So, How American Was The American Met Gala?

Photo: Dimitrios Kambouris/Getty Images/The Met Museum/Vogue.
I can’t be the only one who turned off last night’s Met Gala livestream still unsure of whether the looks worn on the red carpet were in keeping with its theme. The occasion was purportedly all about celebrating American fashion, and yet, countless attendees arrived draped in pieces from parts all across the Atlantic. Hailey Bieber wore a somewhat run-of-the-mill black, strapless dress from Saint Laurent, a French label, while newcomer Emma Chamberlain followed suit in a gold mini from Louis Vuitton, another house helmed in France. They looked great — almost as great as Lil Nas X, whose trio of gold numbers from the Italian house of Versace was giving Lady Gaga at the 2019 camp-themed gala.
Not everyone played fast and loose with the American theme. The red carpet thrummed with looks tied to American legacies: old Hollywood glamour (Billie Eilish in Oscar de la Renta), disco (Keke Palmer in Sergio Hudson), the Southwest (J.Lo in Ralph Lauren), rockabilly (Megan Fox in Dundas), denim (Debbie Harry in Zac Posen and Lupita Nyong’o in Versace), and good old fashioned Converse Chuck Taylors (Timothée Chalamet). On paper, those looks checked off the box marked “American.” Meanwhile, other attendees paid homage to iconic American women, including Yara Shahidi channeling Josephine Baker, Kaia Gerber dressing up as Bianca Jagger, Kendall Jenner finding inspo in Audrey Hepburn, and Eiza Gonzalez going á la Rita Hayworth. More used their clothes to make comments on today’s political landscape in America, like Rep. Alexandria Ocasio-Cortez, who wore a “Tax the Rich” gown by Brother Vellies designer Aurora James. Amanda Gorman, co-chair of the event, wore a Vera Wang Haute gown, designed to embody the Statue of Liberty, and a book-shaped clutch with the words, “Give Me Your Tired,” in reference to the poem engraved on the monument. Actor Dan Levy’s Loewe look made a statement about marriage equality. Congresswoman Carolyn B. Maloney wore her stance on the Equal Rights Amendment stitched on her dress. 

With this year’s theme, [attendees] can do pretty much anything, because American fashion doesn't or shouldn’t have rules.” 

Darnell Jamal Lisby, Fashion historian and Assistant Curator of the Cleveland Museum of Art
Without cloaking oneself in stars and stripes, the abovementioned ensembles successfully made reference to the U S of A. But American fashion is about more than blue jeans, Marilyn Monroe, and gowns that telegraph your political beliefs. It’s a mix of a million different things and countless provenances, just as its people come from all over the world. Fashion historian and assistant curator at the Cleveland Museum of Art, Darnell Jamal Lisby, agrees that the spectacle, however baffling at first, was more successful than predicted. “American fashion is so broad,” he tells Refinery29, following Monday night’s Met Gala red carpet. “It's supposed to be a wide range of perspectives because American fashion is not one thing.” According to Lisby, that’s the beauty of this theme: “It would be different if we were talking about the McQueen exhibition, where if you weren’t wearing McQueen, that would be a problem. With this year’s theme, you can do pretty much anything, because American fashion doesn't or shouldn’t have rules.”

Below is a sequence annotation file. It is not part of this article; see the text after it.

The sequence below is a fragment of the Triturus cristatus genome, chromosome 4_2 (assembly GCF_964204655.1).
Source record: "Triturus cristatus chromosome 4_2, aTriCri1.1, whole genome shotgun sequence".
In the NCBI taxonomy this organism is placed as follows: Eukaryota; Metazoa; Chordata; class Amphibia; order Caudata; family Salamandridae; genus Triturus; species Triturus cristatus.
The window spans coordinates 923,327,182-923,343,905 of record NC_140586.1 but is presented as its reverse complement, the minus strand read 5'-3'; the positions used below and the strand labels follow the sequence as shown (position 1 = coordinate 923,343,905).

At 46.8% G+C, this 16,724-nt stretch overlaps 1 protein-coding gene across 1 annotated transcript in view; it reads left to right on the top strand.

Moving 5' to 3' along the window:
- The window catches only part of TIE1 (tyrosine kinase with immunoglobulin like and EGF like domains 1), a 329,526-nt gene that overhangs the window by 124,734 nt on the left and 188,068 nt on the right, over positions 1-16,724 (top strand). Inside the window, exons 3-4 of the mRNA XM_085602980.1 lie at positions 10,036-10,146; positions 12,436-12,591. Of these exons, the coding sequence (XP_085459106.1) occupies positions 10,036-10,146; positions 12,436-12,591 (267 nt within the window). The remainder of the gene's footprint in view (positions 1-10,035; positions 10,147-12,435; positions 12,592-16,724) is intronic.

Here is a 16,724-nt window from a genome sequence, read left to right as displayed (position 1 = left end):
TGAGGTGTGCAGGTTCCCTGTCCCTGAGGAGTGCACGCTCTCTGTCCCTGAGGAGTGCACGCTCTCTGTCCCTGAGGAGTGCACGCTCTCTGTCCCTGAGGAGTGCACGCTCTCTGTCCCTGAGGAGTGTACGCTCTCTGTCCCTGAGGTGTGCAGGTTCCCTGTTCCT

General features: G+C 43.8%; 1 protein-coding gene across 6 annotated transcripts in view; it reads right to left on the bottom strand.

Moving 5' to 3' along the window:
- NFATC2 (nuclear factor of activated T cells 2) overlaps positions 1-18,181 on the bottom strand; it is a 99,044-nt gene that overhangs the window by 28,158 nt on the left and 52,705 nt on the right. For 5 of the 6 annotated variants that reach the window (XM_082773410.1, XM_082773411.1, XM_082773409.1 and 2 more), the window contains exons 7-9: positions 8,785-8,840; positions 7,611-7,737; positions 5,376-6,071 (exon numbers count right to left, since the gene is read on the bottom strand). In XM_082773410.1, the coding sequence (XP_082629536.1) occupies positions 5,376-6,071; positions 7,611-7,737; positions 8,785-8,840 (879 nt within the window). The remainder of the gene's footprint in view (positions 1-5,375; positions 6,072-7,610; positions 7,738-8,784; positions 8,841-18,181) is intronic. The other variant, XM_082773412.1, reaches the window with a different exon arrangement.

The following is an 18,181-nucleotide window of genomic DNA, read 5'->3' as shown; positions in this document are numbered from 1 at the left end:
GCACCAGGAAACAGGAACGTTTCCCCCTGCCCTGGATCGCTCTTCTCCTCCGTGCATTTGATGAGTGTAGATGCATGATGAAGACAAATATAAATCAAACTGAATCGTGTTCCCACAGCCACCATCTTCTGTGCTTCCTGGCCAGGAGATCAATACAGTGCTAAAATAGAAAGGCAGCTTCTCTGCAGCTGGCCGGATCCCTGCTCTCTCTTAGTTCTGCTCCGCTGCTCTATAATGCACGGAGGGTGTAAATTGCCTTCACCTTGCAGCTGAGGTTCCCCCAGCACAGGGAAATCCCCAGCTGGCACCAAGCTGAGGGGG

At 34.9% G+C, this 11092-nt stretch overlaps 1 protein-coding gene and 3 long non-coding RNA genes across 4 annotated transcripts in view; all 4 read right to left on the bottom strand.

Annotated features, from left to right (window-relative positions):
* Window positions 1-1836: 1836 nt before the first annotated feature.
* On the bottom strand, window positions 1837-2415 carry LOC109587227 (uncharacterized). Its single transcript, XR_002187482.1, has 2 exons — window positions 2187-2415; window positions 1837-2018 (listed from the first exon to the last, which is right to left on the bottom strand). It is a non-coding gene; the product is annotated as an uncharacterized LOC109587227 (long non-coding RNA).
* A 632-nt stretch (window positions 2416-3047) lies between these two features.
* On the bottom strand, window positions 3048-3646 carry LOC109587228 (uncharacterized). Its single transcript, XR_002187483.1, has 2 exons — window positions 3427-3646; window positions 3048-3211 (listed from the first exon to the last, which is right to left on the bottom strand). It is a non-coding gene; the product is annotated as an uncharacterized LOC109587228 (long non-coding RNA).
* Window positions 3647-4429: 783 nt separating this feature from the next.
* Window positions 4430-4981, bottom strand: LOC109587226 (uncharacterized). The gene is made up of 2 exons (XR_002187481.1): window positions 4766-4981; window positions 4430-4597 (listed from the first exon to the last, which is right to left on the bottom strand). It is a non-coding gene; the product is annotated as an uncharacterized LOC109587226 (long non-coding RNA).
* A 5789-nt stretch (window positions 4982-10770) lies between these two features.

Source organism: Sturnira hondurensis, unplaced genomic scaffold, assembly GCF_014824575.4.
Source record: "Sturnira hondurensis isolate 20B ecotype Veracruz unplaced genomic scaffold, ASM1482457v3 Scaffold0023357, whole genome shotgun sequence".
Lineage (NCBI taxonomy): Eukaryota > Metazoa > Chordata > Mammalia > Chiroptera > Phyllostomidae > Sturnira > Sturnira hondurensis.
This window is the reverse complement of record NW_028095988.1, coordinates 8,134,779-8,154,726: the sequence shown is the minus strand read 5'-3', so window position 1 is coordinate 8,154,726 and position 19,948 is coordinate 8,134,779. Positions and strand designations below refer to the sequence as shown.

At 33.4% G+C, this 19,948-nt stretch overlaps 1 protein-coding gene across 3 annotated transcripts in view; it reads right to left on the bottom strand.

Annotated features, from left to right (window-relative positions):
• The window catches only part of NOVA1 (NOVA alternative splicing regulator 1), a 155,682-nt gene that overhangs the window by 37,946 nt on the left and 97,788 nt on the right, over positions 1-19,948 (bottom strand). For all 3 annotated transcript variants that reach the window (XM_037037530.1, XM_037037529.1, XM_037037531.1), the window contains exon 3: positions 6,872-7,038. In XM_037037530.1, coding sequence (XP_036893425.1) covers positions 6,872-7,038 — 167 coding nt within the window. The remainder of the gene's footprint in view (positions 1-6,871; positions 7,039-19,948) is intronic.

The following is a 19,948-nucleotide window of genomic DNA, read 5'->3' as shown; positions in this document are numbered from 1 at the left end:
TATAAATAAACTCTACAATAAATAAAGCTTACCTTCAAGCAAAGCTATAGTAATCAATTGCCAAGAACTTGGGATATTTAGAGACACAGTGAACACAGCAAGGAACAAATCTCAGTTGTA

From Lisby’s perspective, the attendees that successfully hit their marks at the Met Gala were the ones who incorporated their culture and personality into the mix. By that definition, Tracee Ellis Ross would be in contention for best dressed, having said on the red carpet that her Balenciaga haute couture look was “an expression of [her] inner self,” and a symbol of a Black girl “wearing what she wants.” Saweetie, too, would likely be deemed a red-carpet winner, wearing a Christian Cowan gown featuring two trains: one of the Black American heritage flag and another of the Filipino flag, both of which represent her background. Timothée Chalamet told Keke Palmer, the co-host of Vogue’s livestream of the event, that his smorgasbord look — which included a Haider Ackermann tuxedo jacket, Rick Owens sweatpants, and Converse high-tops — featured pieces that reflected America from his own point of view. 

“What makes this Met Gala really stand out is the ability for people to play to their own strengths and assert individuality."

DEIRDRE CLEMENTE, fashion historian & associate professor at University of Nevada, Las Vegas
That ability to convey oneself through one’s clothing is what fashion historian and associate professor at University of Nevada, Las Vegas, Deirdre Clemente, believes American fashion is all about, as opposed to any one particular aesthetic. While the words “French girl style” immediately evoke a rough sketch of a certain kind of woman, “American style” has yet to be written. And it shouldn’t be. Clemente says that American fashion is all about showcasing oneself, often to jubilant excess. Last night, that was presented in a number of unforgettable looks that felt like extensions of the wearer, rather than garments specifically tied to American themes.
“What makes this Met Gala really stand out is the ability for people to play to their own strengths and assert individuality,” Clemente says. She’s talking about the handful who truly embraced the night's theme. 

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